Wisconsin Odonata Survey

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Argia apicalis  (Say, 1839)
Blue-fronted Dancer


Coenagrionidae, Pond Damsel Family

The dancers (Argia species) are sometimes similar in appearance to the bluets (Enallagma species) and may require in-hand examinations to separate them. Dancers can always be identified by the long setae on the front of their tibiae, which are twice as long as the intervening spaces. In all other pond damsels, these setae are only about as long as the intervening spaces. The females generally are duller than males and more difficult to identify. The "bouncy" flight of the dancers also distinguishes them from the bluets.

Status-Global/State:

Global: G5     Wisconsin: S4    

Distinguishing Characteristics:

The length of the body varies from 1.3 to 1.6 inches. The male has bright blue face and thorax. The abdomen is black with pale blue rings on the joints with a mostly blue tip. The eyes are dark blue with tiny blue eyespots. The female occurs in blue and brown forms. The brown form is a brown version of the male. The blue form is similar to the male's coloration. The blue form of powdered dancer does not have bright blue at end of the abdomen. The brown form of powdered dancer have less black on the abdomen than the brown form of the blue-fronted dancer female.

Description of Habitat/Range:

Ranging from central to eastern United States, the blue-fronted dancer likes broad muddy rivers, occasionally lakes and ponds. It is found at widely scattered sites, mostly in southern Wisconsin.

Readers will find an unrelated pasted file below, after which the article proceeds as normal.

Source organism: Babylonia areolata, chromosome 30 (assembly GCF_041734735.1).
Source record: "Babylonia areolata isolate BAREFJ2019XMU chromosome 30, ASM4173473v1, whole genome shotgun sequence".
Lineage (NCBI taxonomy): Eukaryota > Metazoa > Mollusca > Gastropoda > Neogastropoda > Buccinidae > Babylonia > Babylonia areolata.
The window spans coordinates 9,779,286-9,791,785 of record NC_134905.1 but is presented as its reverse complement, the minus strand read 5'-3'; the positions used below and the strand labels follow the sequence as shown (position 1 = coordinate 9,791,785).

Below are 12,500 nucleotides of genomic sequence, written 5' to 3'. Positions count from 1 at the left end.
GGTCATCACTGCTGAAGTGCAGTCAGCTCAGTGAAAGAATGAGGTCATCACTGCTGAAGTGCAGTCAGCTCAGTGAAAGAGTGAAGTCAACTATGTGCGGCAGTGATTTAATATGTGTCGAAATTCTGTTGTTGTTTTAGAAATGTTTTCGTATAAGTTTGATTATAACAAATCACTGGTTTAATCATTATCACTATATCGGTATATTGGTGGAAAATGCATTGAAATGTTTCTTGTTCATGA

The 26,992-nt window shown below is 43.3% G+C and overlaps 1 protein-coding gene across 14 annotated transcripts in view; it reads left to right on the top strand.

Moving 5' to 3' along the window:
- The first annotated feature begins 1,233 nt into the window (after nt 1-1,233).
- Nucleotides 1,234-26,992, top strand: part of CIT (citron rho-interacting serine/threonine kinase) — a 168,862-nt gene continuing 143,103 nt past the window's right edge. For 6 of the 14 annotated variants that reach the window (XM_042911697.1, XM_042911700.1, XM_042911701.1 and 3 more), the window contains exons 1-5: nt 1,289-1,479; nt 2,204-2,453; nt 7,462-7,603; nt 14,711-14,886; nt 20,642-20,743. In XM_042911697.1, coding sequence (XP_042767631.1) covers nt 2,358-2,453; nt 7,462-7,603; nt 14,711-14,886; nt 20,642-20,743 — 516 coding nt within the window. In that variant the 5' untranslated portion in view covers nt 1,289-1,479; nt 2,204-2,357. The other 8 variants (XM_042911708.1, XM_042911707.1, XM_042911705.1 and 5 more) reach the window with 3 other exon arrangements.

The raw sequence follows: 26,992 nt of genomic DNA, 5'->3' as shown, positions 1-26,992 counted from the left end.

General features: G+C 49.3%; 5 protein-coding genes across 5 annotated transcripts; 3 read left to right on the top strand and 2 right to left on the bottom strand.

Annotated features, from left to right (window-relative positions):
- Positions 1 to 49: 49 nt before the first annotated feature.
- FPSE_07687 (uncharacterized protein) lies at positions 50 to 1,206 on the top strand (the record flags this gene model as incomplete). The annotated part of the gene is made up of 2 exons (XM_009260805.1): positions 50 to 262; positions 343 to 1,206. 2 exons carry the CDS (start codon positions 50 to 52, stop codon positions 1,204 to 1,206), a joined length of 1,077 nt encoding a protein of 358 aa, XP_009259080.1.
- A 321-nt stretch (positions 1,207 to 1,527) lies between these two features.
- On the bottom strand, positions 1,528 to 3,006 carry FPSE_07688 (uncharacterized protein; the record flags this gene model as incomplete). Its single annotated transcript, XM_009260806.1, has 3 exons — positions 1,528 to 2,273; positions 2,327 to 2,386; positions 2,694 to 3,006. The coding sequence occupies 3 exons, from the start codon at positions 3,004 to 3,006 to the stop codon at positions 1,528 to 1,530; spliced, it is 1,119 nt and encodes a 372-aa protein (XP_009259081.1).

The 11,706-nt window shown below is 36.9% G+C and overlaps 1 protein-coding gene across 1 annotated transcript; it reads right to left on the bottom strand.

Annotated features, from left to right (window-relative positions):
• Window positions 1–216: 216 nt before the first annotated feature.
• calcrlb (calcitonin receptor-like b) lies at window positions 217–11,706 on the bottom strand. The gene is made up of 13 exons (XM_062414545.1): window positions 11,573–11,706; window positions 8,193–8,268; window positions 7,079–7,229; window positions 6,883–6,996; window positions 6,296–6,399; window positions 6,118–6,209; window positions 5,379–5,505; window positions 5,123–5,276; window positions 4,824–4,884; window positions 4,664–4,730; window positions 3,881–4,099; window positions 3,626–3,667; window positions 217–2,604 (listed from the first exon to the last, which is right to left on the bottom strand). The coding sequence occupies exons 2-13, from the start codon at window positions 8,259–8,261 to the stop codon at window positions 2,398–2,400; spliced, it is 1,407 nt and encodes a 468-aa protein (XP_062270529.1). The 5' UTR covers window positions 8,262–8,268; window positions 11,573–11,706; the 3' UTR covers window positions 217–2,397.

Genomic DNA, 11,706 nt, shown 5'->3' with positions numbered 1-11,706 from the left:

Flight Season:

In Wisconsin, it has been documented from mid-June to early September. Rangewide, the flight season is from late May to late August.


Mar
Apr
May
Jun
Jul
Aug
Sep
Oct
Nov
18%
(52)
49%
(137)
28%
(80)
5%
(13)
Shading illustrates monthly percentages of the total flight season records for the species. Each flight season record is a unique date/location/observer combination where one or more adult or an exuvia was recorded (excludes nymphs). The actual number of flight season records for each month is shown in parentheses.

Flight seasons begin earlier in the southern part of the state, often by a week or more. Also, flight charts may not be accurate for rare species because of few data available.
View user-submitted photos

(Click on photos to enlarge)
Photo of Male blue-fronted dancer
Male blue-fronted dancer. © Dan Jackson

Male blue-fronted dancer
Photo of Female blue-fronted dancer with a male's abdomen
Female blue-fronted dancer with a male's abdomen. © Mike Reese

Female blue-fronted dancer with a male's abdomen
Photo of Brown-form female blue-fronted dancer
Brown-form female blue-fronted dancer. © Dan Jackson

Brown-form female blue-fronted dancer
Photo of Blue-form female blue-fronted dancer
Blue-form female blue-fronted dancer. © Dan Jackson

Blue-form female blue-fronted dancer



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